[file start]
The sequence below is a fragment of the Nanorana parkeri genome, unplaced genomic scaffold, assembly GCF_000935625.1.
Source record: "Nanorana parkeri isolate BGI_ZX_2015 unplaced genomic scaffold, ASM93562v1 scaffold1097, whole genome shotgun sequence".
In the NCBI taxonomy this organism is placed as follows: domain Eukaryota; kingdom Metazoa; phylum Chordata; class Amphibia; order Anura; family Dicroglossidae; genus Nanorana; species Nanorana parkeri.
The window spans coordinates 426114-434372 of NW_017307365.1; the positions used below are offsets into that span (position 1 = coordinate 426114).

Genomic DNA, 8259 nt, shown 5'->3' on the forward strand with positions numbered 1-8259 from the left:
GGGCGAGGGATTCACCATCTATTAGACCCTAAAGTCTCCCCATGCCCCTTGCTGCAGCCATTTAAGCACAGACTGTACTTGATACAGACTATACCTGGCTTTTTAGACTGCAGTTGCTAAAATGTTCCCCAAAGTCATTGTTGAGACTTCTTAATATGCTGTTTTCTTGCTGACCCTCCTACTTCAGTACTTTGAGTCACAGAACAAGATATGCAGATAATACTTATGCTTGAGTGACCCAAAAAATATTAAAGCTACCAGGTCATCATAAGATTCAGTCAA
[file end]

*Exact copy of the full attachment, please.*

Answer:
The sequence below is a fragment of the Nanorana parkeri genome, unplaced genomic scaffold, assembly GCF_000935625.1.
Source record: "Nanorana parkeri isolate BGI_ZX_2015 unplaced genomic scaffold, ASM93562v1 scaffold1097, whole genome shotgun sequence".
In the NCBI taxonomy this organism is placed as follows: domain Eukaryota; kingdom Metazoa; phylum Chordata; class Amphibia; order Anura; family Dicroglossidae; genus Nanorana; species Nanorana parkeri.
The window spans coordinates 426114-434372 of NW_017307365.1; the positions used below are offsets into that span (position 1 = coordinate 426114).

Genomic DNA, 8259 nt, shown 5'->3' on the forward strand with positions numbered 1-8259 from the left:
GGGCGAGGGATTCACCATCTATTAGACCCTAAAGTCTCCCCATGCCCCTTGCTGCAGCCATTTAAGCACAGACTGTACTTGATACAGACTATACCTGGCTTTTTAGACTGCAGTTGCTAAAATGTTCCCCAAAGTCATTGTTGAGACTTCTTAATATGCTGTTTTCTTGCTGACCCTCCTACTTCAGTACTTTGAGTCACAGAACAAGATATGCAGATAATACTTATGCTTGAGTGACCCAAAAAATATTAAAGCTACCAGGTCATCATAAGATTCAGTCAA